AIM for Growth or Income: can you have both?

When investing in smaller quoted companies and particularly those on AIM, the predominant investor focus is of capital growth, as opposed to dividend income. Indeed, the London Stock Exchange’s description of AIM as being a “Market for small and medium size growth companies” highlights the junior market’s primary purpose.

While our firm would never advocate investing in AIM quoted companies for reliable dividend income, the fall in the share prices of many cash generative AIM companies over the course of 2022, many of which have a long track record of dividend payments, has served to highlight the income potential from AIM, not to mention the modest valuations of many companies previously considered for their growth appeal.

AIM quoted Wynnstay Group, a supplier of agricultural products and services to the UK’s arable and livestock farmers, recently reported fabulous full year results with earnings up 86% and a near 10% increase in its dividend, making it 19 consecutive years of dividend increases since Wynnstay joined AIM in 2004.

Link Group’s AIM Dividend Monitor from September 2022 suggested that the total dividend payout from AIM companies would reach £1.22bn in 2022, which will be close to the record payout of £1.29 billion in 2019. Our assessment suggests that dividend payments in 2022 may actually exceed this level.

The strong rebound in dividend payments and steep decline in share prices in 2022 means that the dividend yields of well-established AIM companies have risen substantially, to levels not seen in the 19 years my firm has been managing AIM portfolios.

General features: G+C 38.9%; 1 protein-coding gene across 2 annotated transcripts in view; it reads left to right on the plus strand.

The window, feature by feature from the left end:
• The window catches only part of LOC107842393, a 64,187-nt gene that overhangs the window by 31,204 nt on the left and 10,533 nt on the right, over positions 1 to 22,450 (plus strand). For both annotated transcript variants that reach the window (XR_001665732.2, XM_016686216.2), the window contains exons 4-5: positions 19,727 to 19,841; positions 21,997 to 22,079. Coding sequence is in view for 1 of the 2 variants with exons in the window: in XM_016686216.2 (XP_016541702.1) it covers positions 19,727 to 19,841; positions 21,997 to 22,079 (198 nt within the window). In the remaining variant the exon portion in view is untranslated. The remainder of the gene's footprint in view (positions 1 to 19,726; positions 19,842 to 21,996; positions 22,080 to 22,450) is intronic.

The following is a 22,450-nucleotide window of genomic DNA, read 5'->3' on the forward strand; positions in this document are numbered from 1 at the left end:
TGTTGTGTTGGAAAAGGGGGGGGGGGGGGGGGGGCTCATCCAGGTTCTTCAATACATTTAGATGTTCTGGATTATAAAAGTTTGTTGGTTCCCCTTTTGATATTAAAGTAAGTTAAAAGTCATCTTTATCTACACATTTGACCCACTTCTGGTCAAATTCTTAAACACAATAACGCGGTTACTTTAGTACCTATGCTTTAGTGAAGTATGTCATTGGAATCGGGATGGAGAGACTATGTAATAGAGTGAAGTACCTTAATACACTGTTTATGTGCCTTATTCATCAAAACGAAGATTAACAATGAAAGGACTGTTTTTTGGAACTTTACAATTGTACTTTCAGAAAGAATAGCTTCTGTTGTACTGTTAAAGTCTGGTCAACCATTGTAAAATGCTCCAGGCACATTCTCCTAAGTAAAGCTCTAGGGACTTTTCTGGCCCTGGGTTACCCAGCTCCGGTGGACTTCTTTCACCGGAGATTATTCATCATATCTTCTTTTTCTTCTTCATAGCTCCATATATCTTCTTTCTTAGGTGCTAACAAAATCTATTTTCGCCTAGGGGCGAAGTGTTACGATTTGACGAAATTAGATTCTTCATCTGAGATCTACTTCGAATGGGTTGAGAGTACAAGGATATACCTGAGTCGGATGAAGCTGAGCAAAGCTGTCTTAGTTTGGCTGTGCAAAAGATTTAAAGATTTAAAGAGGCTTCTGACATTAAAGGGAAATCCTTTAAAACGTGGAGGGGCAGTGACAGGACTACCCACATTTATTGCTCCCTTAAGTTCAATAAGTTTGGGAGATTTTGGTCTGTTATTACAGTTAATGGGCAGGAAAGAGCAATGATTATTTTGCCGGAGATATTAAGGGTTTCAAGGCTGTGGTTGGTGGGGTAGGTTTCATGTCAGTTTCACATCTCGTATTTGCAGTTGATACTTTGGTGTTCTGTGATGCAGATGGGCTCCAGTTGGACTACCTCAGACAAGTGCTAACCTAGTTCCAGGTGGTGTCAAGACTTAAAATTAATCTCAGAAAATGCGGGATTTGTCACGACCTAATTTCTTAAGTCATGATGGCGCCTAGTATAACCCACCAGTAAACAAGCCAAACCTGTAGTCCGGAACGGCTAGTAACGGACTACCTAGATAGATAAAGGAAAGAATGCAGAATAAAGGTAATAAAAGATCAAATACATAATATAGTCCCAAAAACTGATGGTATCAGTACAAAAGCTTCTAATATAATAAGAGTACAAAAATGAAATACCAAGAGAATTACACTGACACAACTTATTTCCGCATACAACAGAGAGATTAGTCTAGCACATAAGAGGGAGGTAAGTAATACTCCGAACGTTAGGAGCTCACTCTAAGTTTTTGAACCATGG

Returning to the earlier point of AIM being primarily a market for growth companies, it’s worth emphasising that many of these current AIM high-yielders also have considerable growth attractions.

The founder management of one fast-growing and cash generative AIM company, with an attractive dividend yield, has clearly had enough of AIM’s ‘mispricing’ of their shares, engineering a deal to take the company private, with the help of an enthusiastic private equity backer. They were probably getting fed-up of being considered for their income, rather than growth attractions! Other cash generative AIM companies, may follow suit if their share prices continue to languish.

It’s noticeable that many mature AIM companies with surplus cash have also initiated share buy backs and special dividend payments.

Footwear retailer Shoezone announced an additional special dividend at the time of its full year results, which reported 55% growth in earnings per share. It is also committed to a significant share buyback programme.

The high dividend yields of many AIM companies bely their considerable long-term growth attractions.